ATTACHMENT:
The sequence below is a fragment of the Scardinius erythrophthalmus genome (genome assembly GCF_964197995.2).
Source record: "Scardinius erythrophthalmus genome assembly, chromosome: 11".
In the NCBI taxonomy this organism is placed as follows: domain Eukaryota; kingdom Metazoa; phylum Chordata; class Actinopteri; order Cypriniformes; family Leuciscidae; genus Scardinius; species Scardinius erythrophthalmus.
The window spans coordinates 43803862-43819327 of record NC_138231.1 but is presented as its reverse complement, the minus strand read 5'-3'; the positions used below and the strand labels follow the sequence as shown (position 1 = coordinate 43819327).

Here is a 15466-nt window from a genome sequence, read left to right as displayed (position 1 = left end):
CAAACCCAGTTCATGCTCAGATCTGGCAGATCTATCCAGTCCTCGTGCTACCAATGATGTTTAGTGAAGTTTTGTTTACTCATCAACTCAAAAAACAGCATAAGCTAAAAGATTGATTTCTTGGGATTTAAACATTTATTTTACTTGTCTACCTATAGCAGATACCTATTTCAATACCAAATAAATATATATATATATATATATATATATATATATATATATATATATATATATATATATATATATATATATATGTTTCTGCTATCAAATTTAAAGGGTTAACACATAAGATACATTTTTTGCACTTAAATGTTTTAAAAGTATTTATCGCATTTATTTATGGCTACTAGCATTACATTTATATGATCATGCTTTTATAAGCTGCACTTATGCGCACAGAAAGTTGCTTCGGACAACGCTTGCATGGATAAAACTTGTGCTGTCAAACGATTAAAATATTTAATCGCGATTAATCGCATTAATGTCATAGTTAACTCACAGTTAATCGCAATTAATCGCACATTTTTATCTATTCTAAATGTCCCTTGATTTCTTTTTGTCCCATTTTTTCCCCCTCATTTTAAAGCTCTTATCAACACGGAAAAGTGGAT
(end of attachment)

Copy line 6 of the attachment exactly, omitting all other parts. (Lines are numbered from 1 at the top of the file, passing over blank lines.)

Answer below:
CAAACCCAGTTCATGCTCAGATCTGGCAGATCTATCCAGTCCTCGTGCTACCAATGATGTTTAGTGAAGTTTTGTTTACTCATCAACTCAAAAAACAGCATAAGCTAAAAGATTGATTTCTTGGGATTTAAACATTTATTTTACTTGTCTACCTATAGCAGATACCTATTTCAATACCAAATAAATATATATATATATATATATATATATATATATATATATATATATATATATATATATATATATATATATATGTTTCTGCTATCAAATTTAAAGGGTTAACACATAAGATACATTTTTTGCACTTAAATGTTTTAAAAGTATTTATCGCATTTATTTATGGCTACTAGCATTACATTTATATGATCATGCTTTTATAAGCTGCACTTATGCGCACAGAAAGTTGCTTCGGACAACGCTTGCATGGATAAAACTTGTGCTGTCAAACGATTAAAATATTTAATCGCGATTAATCGCATTAATGTCATAGTTAACTCACAGTTAATCGCAATTAATCGCACATTTTTATCTATTCTAAATGTCCCTTGATTTCTTTTTGTCCCATTTTTTCCCCCTCATTTTAAAGCTCTTATCAACACGGAAAAGTGGAT